February 27, 2012
Antipsychotic Medication Death Rate Among Dementia Patients Analyzed
A new Harvard Medical School (HMS) and Brigham and Women's Hospital study has discovered that some types of antipsychotic medication present more of a risk of death in older dementia patients than others.
According to MedPage Today North American Correspondent Michael Smith, Dr. Krista Huybrechts of the Boston hospital and colleagues looked at six medications used to treat dementia in more than 75,000 nursing home residents over the age of 65 who had started using the drugs between 2001 and 2005. They measured mortality rates for all potential causes of death except cancer that occurred within the first six months of using the drug.
They discovered that the potential for fatality with haloperidol was double that of risperidone, making it the most dangerous. In fact, Huybrechts told Smith that the use of haloperidol to treat this condition "cannot be justified because of the excess harm,"
Quetiapine was the only one of the other five to have a lesser risk of death, and the other three were "not significantly different" than risperidone, and other types of antipsychotics "were excluded because they collectively formed less than 1% of prescriptions," according to MedPage.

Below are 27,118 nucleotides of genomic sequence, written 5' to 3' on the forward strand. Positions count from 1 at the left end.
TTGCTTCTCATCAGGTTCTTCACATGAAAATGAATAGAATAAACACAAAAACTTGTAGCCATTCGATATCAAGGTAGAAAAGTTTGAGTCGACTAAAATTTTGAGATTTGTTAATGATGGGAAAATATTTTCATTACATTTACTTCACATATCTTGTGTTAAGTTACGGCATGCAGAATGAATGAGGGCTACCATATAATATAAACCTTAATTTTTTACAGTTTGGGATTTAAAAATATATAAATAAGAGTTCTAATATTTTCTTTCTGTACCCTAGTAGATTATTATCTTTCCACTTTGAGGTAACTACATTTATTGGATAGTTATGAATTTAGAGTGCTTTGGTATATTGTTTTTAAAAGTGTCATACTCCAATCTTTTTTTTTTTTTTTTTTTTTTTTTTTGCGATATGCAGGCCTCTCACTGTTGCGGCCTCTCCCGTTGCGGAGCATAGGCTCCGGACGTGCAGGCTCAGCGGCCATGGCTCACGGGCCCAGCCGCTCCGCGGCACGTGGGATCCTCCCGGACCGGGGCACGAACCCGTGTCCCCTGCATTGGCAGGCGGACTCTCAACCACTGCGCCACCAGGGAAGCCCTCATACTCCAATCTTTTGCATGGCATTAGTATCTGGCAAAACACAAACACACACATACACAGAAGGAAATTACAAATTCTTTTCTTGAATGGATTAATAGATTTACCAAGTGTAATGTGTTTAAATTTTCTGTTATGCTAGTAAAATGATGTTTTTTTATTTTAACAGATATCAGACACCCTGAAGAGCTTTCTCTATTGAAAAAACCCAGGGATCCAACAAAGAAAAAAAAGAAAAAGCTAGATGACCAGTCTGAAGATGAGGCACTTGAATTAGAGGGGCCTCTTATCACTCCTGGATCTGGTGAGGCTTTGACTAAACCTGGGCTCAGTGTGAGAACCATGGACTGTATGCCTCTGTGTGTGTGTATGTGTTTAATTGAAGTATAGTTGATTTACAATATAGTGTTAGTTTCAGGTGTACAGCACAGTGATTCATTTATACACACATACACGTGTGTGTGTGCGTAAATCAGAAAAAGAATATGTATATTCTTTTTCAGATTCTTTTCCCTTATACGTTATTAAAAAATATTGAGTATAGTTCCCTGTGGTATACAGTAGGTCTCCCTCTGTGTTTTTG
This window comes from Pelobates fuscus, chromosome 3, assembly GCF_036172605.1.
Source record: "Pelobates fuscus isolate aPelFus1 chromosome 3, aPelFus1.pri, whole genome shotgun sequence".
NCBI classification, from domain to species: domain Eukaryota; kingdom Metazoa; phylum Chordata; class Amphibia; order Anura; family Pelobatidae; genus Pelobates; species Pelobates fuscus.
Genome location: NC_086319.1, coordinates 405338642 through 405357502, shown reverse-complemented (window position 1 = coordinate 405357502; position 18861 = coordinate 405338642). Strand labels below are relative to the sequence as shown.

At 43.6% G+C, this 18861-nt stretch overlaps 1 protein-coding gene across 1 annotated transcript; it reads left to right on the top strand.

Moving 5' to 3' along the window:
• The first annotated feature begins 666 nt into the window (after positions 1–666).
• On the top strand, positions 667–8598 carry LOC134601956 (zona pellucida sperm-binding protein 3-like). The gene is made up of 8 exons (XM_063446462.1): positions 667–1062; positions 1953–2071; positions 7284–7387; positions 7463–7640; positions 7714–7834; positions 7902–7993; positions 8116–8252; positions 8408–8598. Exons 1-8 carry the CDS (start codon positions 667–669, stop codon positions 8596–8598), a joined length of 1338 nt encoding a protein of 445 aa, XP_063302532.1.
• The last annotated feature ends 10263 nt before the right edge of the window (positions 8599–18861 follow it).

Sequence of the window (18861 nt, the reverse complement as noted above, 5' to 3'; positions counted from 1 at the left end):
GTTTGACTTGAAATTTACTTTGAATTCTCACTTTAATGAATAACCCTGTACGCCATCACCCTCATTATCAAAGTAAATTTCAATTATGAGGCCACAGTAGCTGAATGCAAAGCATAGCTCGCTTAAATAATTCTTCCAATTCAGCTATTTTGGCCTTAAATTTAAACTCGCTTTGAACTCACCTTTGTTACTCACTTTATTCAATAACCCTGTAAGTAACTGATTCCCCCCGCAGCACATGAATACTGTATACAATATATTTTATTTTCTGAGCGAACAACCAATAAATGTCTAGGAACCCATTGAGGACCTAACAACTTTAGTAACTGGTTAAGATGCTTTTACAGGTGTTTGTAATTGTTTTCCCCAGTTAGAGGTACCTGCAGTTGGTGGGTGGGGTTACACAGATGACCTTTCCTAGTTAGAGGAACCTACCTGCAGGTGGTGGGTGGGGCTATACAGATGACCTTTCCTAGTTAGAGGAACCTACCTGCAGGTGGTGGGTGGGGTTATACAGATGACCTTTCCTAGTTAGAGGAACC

However, as BBC News Health and Science Reporter James Gallagher points out, the methodology of the study does not prove that one medication actually resulted in more deaths than another. Rather, the study merely establishes a correlation between the drugs and the respective death rates.
The UK Department of Health told Gallagher that use of antipsychotics to treat dementia results in up to 1,800 deaths per year -- a figure that they call "simply unacceptable."
They are looking to cut prescriptions of these medications for dementia patients by two-thirds, but the Dementia Action Alliance -- a coalition made up of the Alzheimer's Society, Age UK and the Department of Health -- is calling for all such prescriptions to be reviewed by the end of March, according to the BBC.
"This study provides an interesting insight into the differential harm of these medicines," Dr. Chris Fox, a dementia researcher at the University of East Anglia, told Gallagher, adding that "more work is needed on alternatives to these medicines in dementia with behavioral problems“¦ In addition, there is a need to consider duration of use in more acute situations such as severe distress. Is six or 12-week use safe in people with dementia?"
On the Net:
- Harvard Medical School (HMS)
- Brigham and Women's Hospital
- UK Department of Health
- Dementia Action Alliance
- University of East Anglia